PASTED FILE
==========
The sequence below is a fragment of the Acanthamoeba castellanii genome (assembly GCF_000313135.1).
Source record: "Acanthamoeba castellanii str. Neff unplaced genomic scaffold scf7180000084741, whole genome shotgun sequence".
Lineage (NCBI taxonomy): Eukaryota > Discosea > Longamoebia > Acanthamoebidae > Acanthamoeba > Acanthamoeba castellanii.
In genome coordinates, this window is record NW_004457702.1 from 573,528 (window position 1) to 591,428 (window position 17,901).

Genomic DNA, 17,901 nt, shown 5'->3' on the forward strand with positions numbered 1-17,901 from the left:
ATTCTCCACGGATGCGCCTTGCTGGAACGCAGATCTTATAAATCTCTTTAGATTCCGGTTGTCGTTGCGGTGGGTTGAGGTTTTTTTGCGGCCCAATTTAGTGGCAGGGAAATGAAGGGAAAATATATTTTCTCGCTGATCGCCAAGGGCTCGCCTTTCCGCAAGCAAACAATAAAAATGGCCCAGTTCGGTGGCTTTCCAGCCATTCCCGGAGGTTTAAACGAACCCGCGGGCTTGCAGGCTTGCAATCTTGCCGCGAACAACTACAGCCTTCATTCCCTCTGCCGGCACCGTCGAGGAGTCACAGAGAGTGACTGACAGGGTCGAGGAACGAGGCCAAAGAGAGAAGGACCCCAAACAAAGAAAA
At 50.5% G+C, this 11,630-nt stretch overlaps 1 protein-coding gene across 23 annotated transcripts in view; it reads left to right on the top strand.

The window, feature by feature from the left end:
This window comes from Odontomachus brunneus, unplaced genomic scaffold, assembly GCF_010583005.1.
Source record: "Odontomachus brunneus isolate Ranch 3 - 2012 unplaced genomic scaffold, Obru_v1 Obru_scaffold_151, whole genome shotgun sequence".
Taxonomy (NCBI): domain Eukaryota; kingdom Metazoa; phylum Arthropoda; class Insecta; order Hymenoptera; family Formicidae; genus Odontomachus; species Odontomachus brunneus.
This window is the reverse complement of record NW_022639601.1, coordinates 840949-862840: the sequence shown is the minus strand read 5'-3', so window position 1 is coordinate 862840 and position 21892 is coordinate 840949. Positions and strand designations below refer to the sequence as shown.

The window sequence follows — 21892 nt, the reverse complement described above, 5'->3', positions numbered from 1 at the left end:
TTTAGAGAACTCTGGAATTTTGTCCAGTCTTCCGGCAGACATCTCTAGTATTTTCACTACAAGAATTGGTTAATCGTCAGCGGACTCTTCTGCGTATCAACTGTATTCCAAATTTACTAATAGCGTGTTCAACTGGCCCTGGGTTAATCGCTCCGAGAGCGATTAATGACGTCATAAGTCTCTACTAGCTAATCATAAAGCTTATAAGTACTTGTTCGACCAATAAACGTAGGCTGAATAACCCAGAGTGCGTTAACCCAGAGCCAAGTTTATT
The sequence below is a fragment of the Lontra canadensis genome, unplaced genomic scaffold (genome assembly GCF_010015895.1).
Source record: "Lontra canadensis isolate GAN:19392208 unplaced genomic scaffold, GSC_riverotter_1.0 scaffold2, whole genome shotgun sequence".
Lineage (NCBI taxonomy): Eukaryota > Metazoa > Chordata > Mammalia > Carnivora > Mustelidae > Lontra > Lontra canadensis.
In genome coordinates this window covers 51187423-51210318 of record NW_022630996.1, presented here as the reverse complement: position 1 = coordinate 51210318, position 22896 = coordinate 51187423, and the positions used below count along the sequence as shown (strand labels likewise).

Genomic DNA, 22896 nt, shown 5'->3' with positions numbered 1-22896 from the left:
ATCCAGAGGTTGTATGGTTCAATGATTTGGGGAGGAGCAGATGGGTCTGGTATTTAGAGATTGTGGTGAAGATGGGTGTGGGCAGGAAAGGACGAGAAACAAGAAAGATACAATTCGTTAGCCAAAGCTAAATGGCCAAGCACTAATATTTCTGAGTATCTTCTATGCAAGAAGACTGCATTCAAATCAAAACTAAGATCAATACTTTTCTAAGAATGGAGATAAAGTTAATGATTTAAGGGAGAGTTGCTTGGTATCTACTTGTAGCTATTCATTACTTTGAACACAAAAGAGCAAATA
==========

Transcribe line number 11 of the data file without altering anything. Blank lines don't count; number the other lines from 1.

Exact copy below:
Taxonomy (NCBI): domain Eukaryota; kingdom Metazoa; phylum Arthropoda; class Insecta; order Hymenoptera; family Formicidae; genus Odontomachus; species Odontomachus brunneus.